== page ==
Horror Blu-Ray Reviews, News, & Experiments!

Squirm Blu-Ray Review

Blu-Ray Review- Squirm

Distributor: Scream Factory

Street Date: October 28th 2014

Technical Specifications: 1080P Video, Color, 1.85:1 Aspect Ratio, 2.0 DTS-HD Master Audio

Runtime: 93 Minutes

 

Squirm: Collector's Edition (Scream Factory)

Squirm: Collector’s Edition (Scream Factory)

The Film:

I’m not ashamed to admit that the first time I saw Squirm was on the infamous Mystery Science Theater 3000 episode. Growing up in Minnesota in the 1990’s, MST3K introduced me to many horror, cult, and science fiction titles that I may otherwise have never seen. And like many of those films that were so hilariously “riffed” on the show, I would come to appreciate Squirm with and without the riffing. It may not be the most polished Horror production, but it’s damn creepy and certainly charming with its low budget southern atmosphere.

In Squirm, Don Scardino plays Mick, a young man on his way to Fly Creek, Georgia when the bus that carries him can go no further due to the flooding in the area, a result of a recent thunderstorm. Mick makes his way through the swampy terrain on foot to see his darling girlfriend Geri (Patricia Pearcy), intending to stay awhile with her family as he gets to know Fly Creek and it’s stand-offish inhabitants a little better. Little does Mick know that because the power lines were knocked down in the recent storm, the resulting electricity has given the worms in the soil super strength and general ferocity, and soon the townsfolk are up to their elbows in mutant creepy crawlies of all shapes and sizes.

Corpses begin to appear around town with their flesh ripped directly from the bone, worms slither out of showerheads and through people’s faces, among other creepy shenanigans. With little help from the local Sheriff (Peter MacLean) and time running out, Mick and Geri launch their own investigation into why the worms have invaded their town and concoct a plan to stop them.

Revisiting Squirm after many years was a delight in more ways than one. Sure, the film has the B movie stamp written all over it, with a generally low budget feel, some shoddy editing, and supporting players that seem to have been cast right out of the produce section at the Piggly Wiggly. But this film has oodles of charm! The main cast truly gives it their all, making their down-home characters quite believable in an otherwise ridiculous scenario. The gross-out effects from a then relatively unknown Rick Baker are a delight as well, providing plenty of barf bag moments for viewers (especially if you’re sensitive to our slithery soil dwelling friends). Squirm fits right in as part of Scream Factory’s ever-growing line of Horror treats, and I enjoyed revisiting the film on this brand new Blu-Ray edition.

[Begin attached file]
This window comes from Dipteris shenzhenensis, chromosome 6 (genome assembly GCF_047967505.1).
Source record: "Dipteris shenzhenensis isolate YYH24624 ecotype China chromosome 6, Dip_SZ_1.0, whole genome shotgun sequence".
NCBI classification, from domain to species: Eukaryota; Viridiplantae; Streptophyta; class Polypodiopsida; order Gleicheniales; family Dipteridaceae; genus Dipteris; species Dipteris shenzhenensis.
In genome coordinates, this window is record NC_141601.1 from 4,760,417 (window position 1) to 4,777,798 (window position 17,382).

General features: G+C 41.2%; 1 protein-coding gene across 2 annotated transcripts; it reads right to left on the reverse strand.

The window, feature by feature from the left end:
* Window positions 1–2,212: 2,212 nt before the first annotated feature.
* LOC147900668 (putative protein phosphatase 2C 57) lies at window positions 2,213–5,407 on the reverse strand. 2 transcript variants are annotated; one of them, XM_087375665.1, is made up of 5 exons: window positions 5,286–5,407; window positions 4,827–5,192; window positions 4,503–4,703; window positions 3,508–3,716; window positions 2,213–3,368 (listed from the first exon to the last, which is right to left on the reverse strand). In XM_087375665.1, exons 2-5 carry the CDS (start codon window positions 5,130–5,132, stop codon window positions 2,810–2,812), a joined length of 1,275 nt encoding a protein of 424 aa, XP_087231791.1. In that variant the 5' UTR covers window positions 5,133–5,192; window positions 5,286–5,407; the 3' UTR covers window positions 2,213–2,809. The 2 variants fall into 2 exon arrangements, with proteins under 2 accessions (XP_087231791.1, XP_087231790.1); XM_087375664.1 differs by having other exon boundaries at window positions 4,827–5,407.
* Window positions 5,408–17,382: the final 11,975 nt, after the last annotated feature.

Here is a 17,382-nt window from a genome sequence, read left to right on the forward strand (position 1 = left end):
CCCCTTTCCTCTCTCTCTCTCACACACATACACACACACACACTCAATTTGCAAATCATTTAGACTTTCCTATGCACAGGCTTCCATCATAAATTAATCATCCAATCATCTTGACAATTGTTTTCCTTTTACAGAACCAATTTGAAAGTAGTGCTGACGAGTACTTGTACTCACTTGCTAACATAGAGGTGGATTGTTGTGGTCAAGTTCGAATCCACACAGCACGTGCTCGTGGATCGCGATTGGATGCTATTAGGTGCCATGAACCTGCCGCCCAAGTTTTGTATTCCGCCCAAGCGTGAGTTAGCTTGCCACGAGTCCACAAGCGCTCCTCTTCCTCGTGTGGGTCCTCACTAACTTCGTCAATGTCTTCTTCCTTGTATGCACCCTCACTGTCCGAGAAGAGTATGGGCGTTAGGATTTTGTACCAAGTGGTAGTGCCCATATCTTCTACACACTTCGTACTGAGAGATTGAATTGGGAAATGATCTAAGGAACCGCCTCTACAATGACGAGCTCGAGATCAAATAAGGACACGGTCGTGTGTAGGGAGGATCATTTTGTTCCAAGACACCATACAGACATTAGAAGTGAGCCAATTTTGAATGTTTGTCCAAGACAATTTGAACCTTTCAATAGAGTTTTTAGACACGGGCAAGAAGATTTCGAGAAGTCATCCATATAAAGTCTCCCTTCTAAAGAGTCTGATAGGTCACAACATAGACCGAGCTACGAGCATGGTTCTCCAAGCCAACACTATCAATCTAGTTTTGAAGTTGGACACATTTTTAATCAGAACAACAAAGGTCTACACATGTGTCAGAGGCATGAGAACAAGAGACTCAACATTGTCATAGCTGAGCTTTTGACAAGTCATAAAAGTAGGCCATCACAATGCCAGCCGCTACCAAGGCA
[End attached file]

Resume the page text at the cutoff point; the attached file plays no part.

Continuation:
Video Quality:

It’s safe to say that you’re going to be quite astonished at how incredibly good Squirm looks on Blu-Ray from Scream Factory. Going in, especially with its low budget nature, I prepared myself for a likely rough-looking presentation, but I couldn’t have been more wrong. This High Definition viewing experience provides one of the cleanest transfers of a low-budget Horror film I’ve ever seen on the format. The print provides authentic natural film grain that is ever present and without any signs of digital manipulation. Colors look period-accurate and maintain stability throughout, fine object detail is shockingly pristine in most cases, and there is nary a scratch or blemish to be seen. It’s incredible, and slightly fascinating as to how the hell this looks so good on Blu-Ray.

Audio Quality:

The 2.0 DTS-HD Master Audio mono track is more in line with my expectations going in, but that’s not to say it’s a disappointment in the slightest. Dialogue is always crystal clear and the track has some oomph thanks to the HD upgrade. The score and background effects balance is slightly limited, sometimes wavering in its ability to present the audio without a “tinny” or ringing dynamic attached. Given the nature of the film, it really does sound just fine, and any limitations are likely the result of the original audio source.

Special Features:

Scream Factory has given Squirm the Collector’s Edition treatment with some great bonus features for Horror fans. Here’s a breakdown of what’s included: